The movers and shakers from the world of newspapers have got together to identify the trends shaping the future of their industry under the auspices of the World Association of Newspapers.
The group came up with a report listing 66 trends likely to affect the way newspapers are used and identify an increasingly competitive environment, where papers have to compete against a growing choice of devices and services.
Against this, readers now have greater control over the choice of media they consume, for example through social online networks. Demographics are also changing, with the nuclear family being replaced by single and what the report refers to as "non-traditional" households, while the overall population is ageing.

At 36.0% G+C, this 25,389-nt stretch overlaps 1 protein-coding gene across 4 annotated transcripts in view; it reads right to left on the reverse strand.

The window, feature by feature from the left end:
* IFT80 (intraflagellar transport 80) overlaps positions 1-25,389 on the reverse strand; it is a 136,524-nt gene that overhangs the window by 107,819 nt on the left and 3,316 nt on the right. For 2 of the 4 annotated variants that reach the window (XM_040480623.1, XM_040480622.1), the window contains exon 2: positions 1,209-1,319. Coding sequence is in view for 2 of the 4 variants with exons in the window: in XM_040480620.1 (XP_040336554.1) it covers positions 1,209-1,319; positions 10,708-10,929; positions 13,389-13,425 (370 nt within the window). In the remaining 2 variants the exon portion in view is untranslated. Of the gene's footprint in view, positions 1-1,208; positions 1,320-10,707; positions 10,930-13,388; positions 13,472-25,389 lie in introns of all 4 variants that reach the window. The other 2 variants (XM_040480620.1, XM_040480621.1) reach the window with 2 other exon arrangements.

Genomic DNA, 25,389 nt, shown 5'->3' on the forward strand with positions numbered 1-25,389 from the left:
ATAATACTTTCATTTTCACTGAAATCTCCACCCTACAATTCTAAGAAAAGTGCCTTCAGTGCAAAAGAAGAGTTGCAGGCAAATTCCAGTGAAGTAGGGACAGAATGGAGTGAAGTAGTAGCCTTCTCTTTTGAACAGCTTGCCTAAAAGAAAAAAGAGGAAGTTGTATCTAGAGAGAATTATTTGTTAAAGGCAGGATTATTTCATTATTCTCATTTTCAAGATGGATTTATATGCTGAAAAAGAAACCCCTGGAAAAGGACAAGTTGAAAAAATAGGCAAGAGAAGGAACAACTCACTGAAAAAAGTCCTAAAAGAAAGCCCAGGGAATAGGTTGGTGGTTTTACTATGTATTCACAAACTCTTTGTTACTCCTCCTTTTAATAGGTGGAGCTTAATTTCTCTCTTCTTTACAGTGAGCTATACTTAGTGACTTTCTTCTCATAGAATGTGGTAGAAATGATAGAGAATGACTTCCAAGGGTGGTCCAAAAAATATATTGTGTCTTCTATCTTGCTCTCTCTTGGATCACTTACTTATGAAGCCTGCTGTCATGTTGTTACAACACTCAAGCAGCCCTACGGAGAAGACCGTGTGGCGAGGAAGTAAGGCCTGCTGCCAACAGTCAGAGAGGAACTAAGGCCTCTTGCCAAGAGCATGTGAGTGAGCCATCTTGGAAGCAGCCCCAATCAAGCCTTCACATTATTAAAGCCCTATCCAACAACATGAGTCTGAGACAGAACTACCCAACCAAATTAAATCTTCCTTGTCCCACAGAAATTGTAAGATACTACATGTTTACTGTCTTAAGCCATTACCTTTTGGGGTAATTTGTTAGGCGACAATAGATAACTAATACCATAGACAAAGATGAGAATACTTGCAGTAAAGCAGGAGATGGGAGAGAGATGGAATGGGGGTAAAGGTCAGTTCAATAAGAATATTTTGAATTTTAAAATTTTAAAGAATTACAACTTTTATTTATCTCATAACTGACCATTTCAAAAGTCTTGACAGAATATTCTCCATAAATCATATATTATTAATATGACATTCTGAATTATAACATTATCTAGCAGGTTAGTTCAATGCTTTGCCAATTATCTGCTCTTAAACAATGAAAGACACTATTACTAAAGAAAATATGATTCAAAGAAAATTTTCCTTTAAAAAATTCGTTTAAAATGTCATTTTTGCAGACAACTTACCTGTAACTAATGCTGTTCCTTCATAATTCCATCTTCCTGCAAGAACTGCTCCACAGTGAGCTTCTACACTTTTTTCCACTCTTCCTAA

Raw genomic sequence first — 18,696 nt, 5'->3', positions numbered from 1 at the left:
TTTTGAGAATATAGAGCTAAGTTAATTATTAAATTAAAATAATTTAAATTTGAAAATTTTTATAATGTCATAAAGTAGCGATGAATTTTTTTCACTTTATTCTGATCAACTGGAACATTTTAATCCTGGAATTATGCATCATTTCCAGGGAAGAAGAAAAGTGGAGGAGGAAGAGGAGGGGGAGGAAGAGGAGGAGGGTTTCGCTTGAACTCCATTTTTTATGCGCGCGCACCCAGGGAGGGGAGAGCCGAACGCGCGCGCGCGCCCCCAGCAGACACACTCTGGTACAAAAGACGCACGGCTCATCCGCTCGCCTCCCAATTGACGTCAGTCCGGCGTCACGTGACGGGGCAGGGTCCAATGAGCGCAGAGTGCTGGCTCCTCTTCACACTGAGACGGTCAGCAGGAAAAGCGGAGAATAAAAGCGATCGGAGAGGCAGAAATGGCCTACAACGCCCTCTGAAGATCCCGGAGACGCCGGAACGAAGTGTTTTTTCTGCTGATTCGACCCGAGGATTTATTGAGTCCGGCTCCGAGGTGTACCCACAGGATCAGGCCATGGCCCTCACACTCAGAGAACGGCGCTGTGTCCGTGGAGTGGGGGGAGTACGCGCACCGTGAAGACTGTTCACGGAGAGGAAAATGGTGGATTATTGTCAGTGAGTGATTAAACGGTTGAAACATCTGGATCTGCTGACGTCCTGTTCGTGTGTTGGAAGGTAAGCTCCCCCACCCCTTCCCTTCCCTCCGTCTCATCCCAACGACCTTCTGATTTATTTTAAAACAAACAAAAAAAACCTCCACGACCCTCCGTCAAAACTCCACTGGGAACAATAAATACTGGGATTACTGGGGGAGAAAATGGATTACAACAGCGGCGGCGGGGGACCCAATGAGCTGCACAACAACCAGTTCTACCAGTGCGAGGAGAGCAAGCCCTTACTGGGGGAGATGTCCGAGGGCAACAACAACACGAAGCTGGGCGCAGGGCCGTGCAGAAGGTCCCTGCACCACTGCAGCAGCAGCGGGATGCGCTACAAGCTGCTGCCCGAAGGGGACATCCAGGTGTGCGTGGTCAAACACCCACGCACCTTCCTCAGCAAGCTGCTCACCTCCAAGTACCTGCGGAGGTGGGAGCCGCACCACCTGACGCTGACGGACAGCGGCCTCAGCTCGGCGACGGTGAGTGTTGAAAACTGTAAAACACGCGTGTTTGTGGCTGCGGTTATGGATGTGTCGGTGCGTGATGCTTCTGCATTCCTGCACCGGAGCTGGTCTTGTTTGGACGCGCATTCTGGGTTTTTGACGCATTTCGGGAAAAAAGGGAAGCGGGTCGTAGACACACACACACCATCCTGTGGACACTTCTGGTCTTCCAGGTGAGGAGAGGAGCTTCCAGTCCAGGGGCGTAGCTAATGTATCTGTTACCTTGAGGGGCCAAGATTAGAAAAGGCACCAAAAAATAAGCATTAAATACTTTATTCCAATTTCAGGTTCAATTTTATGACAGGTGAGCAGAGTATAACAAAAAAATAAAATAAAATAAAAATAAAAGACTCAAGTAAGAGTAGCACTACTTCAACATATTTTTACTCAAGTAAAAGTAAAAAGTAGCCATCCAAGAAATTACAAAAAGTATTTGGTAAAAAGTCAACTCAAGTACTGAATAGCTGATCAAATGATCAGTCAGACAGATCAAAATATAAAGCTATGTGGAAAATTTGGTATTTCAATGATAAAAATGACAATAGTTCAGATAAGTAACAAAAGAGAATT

The report will also investigate how to manage increased competition in advertising, make money out of digital initiatives, cope with rising fixed costs and thrive in the difficult investment environment.
"The trends will be used as the catalyst for the scenario planning process," said Martha Stone, director of the Shaping the Future of Newspapers project.
"They describe current trends that are likely to impact on our business in the future," she said. "We will focus on the most important trends and the most important uncertainties and use them to build possible scenarios for the future."
Newspapers have suffered globally from declines in print audiences for years as people move online and other forms of leisure compete for their time.